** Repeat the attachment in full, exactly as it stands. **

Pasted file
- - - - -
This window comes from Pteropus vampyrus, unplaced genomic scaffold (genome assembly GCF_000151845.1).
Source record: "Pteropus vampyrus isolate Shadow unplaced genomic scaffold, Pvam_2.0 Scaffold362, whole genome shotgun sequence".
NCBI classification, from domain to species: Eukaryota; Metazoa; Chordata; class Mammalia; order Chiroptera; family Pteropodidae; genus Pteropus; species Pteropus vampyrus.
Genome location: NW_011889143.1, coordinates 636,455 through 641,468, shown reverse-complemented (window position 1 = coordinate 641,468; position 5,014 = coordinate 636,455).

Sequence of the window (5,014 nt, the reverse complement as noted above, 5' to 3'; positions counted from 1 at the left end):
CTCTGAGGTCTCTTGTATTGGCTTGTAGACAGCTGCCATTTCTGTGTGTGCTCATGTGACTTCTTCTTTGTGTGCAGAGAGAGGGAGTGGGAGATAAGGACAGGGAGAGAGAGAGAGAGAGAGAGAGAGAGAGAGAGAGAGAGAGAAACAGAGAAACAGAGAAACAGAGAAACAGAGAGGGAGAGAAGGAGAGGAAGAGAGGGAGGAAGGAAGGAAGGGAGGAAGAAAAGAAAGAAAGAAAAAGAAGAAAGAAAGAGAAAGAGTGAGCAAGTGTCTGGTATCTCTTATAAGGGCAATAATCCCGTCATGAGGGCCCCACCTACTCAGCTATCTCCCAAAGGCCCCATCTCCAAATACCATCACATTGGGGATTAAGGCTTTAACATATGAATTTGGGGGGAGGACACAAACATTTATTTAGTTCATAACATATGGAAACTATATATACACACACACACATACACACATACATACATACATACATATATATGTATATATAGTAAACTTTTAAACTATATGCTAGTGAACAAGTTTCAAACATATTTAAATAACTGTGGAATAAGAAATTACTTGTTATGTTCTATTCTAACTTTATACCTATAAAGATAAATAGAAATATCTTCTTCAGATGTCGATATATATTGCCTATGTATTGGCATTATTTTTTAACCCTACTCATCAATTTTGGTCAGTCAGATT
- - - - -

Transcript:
This window comes from Pteropus vampyrus, unplaced genomic scaffold (genome assembly GCF_000151845.1).
Source record: "Pteropus vampyrus isolate Shadow unplaced genomic scaffold, Pvam_2.0 Scaffold362, whole genome shotgun sequence".
NCBI classification, from domain to species: Eukaryota; Metazoa; Chordata; class Mammalia; order Chiroptera; family Pteropodidae; genus Pteropus; species Pteropus vampyrus.
Genome location: NW_011889143.1, coordinates 636,455 through 641,468, shown reverse-complemented (window position 1 = coordinate 641,468; position 5,014 = coordinate 636,455).

Sequence of the window (5,014 nt, the reverse complement as noted above, 5' to 3'; positions counted from 1 at the left end):
CTCTGAGGTCTCTTGTATTGGCTTGTAGACAGCTGCCATTTCTGTGTGTGCTCATGTGACTTCTTCTTTGTGTGCAGAGAGAGGGAGTGGGAGATAAGGACAGGGAGAGAGAGAGAGAGAGAGAGAGAGAGAGAGAGAGAGAGAGAAACAGAGAAACAGAGAAACAGAGAAACAGAGAGGGAGAGAAGGAGAGGAAGAGAGGGAGGAAGGAAGGAAGGGAGGAAGAAAAGAAAGAAAGAAAAAGAAGAAAGAAAGAGAAAGAGTGAGCAAGTGTCTGGTATCTCTTATAAGGGCAATAATCCCGTCATGAGGGCCCCACCTACTCAGCTATCTCCCAAAGGCCCCATCTCCAAATACCATCACATTGGGGATTAAGGCTTTAACATATGAATTTGGGGGGAGGACACAAACATTTATTTAGTTCATAACATATGGAAACTATATATACACACACACACATACACACATACATACATACATACATATATATGTATATATAGTAAACTTTTAAACTATATGCTAGTGAACAAGTTTCAAACATATTTAAATAACTGTGGAATAAGAAATTACTTGTTATGTTCTATTCTAACTTTATACCTATAAAGATAAATAGAAATATCTTCTTCAGATGTCGATATATATTGCCTATGTATTGGCATTATTTTTTAACCCTACTCATCAATTTTGGTCAGTCAGATT